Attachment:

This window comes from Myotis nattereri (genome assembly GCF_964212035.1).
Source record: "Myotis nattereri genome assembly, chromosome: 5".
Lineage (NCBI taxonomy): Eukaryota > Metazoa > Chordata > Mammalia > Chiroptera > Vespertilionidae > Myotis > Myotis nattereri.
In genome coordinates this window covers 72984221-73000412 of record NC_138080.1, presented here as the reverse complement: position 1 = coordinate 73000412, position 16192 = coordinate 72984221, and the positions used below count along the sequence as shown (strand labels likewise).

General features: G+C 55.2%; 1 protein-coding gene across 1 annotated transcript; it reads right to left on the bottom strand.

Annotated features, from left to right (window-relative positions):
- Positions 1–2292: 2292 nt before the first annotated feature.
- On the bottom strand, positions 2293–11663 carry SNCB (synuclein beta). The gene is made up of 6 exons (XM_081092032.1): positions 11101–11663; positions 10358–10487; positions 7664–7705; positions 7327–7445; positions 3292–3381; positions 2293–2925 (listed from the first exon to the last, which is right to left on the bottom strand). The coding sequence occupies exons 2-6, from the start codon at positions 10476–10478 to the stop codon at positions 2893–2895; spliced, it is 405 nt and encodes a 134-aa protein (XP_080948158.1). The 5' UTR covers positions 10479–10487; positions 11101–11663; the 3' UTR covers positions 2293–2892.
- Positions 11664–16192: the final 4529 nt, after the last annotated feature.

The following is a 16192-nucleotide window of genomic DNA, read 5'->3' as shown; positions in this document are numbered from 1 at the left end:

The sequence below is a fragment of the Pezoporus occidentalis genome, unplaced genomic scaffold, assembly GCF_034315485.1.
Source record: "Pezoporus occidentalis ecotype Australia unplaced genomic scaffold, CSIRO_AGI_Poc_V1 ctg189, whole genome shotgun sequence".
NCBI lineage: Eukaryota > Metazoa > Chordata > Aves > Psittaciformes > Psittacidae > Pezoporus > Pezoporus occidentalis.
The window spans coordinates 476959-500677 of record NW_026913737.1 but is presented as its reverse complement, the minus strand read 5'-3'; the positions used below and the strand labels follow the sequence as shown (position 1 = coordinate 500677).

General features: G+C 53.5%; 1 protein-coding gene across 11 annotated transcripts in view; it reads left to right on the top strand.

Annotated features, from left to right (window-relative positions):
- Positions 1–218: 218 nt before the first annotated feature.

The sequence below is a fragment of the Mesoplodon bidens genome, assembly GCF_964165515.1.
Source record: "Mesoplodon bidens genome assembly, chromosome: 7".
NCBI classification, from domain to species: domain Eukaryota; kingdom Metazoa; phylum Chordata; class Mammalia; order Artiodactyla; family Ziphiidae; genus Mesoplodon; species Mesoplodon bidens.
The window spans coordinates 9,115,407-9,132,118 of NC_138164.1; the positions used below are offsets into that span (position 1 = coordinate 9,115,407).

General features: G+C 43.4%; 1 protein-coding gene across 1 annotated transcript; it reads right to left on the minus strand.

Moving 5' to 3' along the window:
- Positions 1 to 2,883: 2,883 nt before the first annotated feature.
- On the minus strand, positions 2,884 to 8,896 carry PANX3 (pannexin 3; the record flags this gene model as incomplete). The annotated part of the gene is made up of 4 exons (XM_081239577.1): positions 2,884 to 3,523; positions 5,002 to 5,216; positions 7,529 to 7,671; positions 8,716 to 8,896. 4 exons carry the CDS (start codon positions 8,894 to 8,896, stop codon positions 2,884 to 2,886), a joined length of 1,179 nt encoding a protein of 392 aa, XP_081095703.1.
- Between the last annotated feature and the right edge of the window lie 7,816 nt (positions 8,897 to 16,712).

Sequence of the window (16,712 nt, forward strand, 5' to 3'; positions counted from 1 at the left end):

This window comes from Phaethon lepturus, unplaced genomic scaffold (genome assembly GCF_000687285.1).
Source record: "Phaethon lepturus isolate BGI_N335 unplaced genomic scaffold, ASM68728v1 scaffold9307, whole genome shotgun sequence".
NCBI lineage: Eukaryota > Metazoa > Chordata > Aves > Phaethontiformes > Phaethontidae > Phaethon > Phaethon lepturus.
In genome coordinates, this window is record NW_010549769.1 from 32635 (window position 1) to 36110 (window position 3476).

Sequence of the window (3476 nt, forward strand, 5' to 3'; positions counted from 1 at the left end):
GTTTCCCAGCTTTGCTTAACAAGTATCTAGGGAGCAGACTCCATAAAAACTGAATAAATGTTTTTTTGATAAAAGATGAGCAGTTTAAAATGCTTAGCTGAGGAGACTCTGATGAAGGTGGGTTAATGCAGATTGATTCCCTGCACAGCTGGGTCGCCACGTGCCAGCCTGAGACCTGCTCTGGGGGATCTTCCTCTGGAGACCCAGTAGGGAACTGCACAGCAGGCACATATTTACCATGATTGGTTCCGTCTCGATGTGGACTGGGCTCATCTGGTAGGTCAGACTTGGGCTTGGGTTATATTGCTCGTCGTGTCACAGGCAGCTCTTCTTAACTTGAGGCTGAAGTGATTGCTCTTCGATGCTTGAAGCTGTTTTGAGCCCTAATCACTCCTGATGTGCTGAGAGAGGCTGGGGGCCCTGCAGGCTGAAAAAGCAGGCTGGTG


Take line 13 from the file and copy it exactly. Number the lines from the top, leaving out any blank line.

NCBI lineage: Eukaryota > Metazoa > Chordata > Aves > Psittaciformes > Psittacidae > Pezoporus > Pezoporus occidentalis.